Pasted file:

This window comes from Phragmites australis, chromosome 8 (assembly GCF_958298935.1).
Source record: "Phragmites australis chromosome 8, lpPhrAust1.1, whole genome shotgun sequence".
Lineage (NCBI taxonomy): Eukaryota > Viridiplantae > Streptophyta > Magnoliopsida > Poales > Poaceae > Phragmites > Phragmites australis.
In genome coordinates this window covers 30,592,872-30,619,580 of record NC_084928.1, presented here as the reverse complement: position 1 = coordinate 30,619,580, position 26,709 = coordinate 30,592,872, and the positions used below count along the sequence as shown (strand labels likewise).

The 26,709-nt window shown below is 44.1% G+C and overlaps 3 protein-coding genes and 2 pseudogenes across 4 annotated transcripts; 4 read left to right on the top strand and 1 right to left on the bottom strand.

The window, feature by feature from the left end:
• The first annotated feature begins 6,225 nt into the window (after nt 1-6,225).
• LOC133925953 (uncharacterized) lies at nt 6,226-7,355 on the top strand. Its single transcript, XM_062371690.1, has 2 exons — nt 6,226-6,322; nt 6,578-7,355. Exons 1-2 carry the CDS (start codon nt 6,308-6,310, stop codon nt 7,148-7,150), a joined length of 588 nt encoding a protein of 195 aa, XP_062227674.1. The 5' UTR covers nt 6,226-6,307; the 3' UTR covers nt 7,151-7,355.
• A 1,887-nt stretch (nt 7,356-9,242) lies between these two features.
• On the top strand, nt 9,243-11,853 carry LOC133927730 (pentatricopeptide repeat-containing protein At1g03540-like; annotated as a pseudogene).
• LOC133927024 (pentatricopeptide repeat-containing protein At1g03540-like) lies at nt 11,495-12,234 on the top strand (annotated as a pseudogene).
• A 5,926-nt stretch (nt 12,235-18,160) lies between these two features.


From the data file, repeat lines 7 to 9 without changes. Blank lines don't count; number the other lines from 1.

• The first annotated feature begins 6,225 nt into the window (after nt 1-6,225).
• LOC133925953 (uncharacterized) lies at nt 6,226-7,355 on the top strand. Its single transcript, XM_062371690.1, has 2 exons — nt 6,226-6,322; nt 6,578-7,355. Exons 1-2 carry the CDS (start codon nt 6,308-6,310, stop codon nt 7,148-7,150), a joined length of 588 nt encoding a protein of 195 aa, XP_062227674.1. The 5' UTR covers nt 6,226-6,307; the 3' UTR covers nt 7,151-7,355.
• A 1,887-nt stretch (nt 7,356-9,242) lies between these two features.